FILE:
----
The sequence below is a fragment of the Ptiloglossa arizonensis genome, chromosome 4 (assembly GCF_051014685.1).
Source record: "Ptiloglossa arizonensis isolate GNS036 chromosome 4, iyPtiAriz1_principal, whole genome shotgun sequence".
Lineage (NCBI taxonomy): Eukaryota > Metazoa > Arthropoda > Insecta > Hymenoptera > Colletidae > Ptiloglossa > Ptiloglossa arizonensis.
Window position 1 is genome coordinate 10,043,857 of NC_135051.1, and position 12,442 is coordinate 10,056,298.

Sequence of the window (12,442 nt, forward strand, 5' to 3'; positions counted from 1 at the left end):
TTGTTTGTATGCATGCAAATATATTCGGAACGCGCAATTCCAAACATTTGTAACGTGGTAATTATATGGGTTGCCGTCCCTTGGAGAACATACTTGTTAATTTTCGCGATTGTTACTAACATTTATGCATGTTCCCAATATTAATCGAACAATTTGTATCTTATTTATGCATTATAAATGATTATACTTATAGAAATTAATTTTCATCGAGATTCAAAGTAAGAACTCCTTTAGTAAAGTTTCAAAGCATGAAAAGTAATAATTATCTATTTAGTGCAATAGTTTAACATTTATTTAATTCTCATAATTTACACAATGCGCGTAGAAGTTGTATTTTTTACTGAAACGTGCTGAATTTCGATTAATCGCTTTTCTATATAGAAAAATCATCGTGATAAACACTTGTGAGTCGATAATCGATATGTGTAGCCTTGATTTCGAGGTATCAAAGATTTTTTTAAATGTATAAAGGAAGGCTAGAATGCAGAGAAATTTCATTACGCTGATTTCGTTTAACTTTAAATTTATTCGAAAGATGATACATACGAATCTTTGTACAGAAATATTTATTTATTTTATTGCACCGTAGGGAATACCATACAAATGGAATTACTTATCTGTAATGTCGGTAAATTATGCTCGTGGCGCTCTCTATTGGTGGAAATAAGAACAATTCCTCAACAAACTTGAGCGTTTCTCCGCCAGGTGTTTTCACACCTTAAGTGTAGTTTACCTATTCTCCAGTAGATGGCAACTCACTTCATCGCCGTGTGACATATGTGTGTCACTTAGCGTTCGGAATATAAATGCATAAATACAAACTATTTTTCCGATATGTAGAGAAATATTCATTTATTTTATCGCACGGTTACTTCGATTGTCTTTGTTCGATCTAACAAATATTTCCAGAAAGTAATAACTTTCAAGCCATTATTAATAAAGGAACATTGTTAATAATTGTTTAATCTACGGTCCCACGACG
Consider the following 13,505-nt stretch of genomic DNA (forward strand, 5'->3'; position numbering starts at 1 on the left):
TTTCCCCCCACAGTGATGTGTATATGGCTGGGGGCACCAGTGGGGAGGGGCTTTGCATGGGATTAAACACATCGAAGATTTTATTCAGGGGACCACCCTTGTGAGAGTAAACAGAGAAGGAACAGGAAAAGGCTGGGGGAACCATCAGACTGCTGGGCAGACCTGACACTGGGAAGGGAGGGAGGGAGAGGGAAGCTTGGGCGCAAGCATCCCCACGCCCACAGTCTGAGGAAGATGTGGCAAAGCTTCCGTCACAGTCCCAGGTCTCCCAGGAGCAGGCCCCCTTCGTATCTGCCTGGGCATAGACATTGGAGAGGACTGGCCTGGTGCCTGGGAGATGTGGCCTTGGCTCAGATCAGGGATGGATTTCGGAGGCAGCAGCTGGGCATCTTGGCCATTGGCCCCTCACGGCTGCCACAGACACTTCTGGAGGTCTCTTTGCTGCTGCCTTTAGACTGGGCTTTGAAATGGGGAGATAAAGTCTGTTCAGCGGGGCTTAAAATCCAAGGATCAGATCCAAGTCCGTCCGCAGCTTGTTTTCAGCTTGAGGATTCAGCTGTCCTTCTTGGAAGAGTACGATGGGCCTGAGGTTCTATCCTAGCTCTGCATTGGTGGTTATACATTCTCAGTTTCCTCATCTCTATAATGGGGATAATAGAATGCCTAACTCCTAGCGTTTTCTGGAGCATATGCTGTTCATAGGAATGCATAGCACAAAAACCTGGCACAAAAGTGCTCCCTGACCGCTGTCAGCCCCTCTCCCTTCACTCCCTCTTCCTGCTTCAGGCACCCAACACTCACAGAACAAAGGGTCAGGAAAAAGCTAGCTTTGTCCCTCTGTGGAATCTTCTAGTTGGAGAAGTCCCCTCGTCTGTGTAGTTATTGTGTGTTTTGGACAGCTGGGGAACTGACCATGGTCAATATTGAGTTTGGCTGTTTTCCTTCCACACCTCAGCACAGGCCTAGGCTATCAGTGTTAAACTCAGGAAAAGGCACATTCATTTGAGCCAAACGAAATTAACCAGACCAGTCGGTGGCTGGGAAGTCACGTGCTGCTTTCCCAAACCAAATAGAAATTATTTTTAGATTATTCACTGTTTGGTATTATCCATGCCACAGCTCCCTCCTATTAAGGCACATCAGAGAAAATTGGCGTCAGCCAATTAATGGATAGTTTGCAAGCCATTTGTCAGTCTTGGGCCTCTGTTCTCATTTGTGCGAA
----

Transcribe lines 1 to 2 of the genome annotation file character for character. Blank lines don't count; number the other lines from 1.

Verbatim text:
The sequence below is a fragment of the Ptiloglossa arizonensis genome, chromosome 4 (assembly GCF_051014685.1).
Source record: "Ptiloglossa arizonensis isolate GNS036 chromosome 4, iyPtiAriz1_principal, whole genome shotgun sequence".